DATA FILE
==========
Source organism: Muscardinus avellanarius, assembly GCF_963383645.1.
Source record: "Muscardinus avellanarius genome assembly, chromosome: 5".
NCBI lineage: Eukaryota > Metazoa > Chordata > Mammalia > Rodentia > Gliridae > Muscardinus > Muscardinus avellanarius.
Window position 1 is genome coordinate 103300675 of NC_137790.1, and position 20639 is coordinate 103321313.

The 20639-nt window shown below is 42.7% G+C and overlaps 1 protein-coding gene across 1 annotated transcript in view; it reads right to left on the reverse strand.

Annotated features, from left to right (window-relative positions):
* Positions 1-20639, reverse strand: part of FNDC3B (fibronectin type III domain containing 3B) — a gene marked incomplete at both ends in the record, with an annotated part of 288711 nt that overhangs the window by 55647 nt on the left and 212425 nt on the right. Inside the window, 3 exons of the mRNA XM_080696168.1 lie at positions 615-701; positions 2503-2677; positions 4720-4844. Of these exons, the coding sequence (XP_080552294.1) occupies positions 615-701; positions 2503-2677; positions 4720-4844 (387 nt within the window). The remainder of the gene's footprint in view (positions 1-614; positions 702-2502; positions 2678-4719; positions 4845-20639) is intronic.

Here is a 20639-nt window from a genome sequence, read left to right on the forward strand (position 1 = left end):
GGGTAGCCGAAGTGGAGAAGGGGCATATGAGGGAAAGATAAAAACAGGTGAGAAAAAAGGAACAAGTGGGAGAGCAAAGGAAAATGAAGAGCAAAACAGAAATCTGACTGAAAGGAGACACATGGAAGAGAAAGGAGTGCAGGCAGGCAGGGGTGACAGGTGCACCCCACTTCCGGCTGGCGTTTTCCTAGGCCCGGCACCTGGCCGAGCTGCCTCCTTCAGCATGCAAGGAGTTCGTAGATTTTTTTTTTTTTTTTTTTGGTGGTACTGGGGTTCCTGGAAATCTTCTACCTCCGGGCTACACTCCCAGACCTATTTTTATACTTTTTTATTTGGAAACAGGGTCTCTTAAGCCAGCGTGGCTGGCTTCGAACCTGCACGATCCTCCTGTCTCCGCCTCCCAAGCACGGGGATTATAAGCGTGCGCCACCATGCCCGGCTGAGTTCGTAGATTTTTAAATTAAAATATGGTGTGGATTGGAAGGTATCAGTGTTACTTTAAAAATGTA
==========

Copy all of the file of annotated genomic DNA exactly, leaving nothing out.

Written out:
Source organism: Muscardinus avellanarius, assembly GCF_963383645.1.
Source record: "Muscardinus avellanarius genome assembly, chromosome: 5".
NCBI lineage: Eukaryota > Metazoa > Chordata > Mammalia > Rodentia > Gliridae > Muscardinus > Muscardinus avellanarius.
Window position 1 is genome coordinate 103300675 of NC_137790.1, and position 20639 is coordinate 103321313.

The 20639-nt window shown below is 42.7% G+C and overlaps 1 protein-coding gene across 1 annotated transcript in view; it reads right to left on the reverse strand.

Annotated features, from left to right (window-relative positions):
* Positions 1-20639, reverse strand: part of FNDC3B (fibronectin type III domain containing 3B) — a gene marked incomplete at both ends in the record, with an annotated part of 288711 nt that overhangs the window by 55647 nt on the left and 212425 nt on the right. Inside the window, 3 exons of the mRNA XM_080696168.1 lie at positions 615-701; positions 2503-2677; positions 4720-4844. Of these exons, the coding sequence (XP_080552294.1) occupies positions 615-701; positions 2503-2677; positions 4720-4844 (387 nt within the window). The remainder of the gene's footprint in view (positions 1-614; positions 702-2502; positions 2678-4719; positions 4845-20639) is intronic.

Here is a 20639-nt window from a genome sequence, read left to right on the forward strand (position 1 = left end):
GGGTAGCCGAAGTGGAGAAGGGGCATATGAGGGAAAGATAAAAACAGGTGAGAAAAAAGGAACAAGTGGGAGAGCAAAGGAAAATGAAGAGCAAAACAGAAATCTGACTGAAAGGAGACACATGGAAGAGAAAGGAGTGCAGGCAGGCAGGGGTGACAGGTGCACCCCACTTCCGGCTGGCGTTTTCCTAGGCCCGGCACCTGGCCGAGCTGCCTCCTTCAGCATGCAAGGAGTTCGTAGATTTTTTTTTTTTTTTTTTTGGTGGTACTGGGGTTCCTGGAAATCTTCTACCTCCGGGCTACACTCCCAGACCTATTTTTATACTTTTTTATTTGGAAACAGGGTCTCTTAAGCCAGCGTGGCTGGCTTCGAACCTGCACGATCCTCCTGTCTCCGCCTCCCAAGCACGGGGATTATAAGCGTGCGCCACCATGCCCGGCTGAGTTCGTAGATTTTTAAATTAAAATATGGTGTGGATTGGAAGGTATCAGTGTTACTTTAAAAATGTA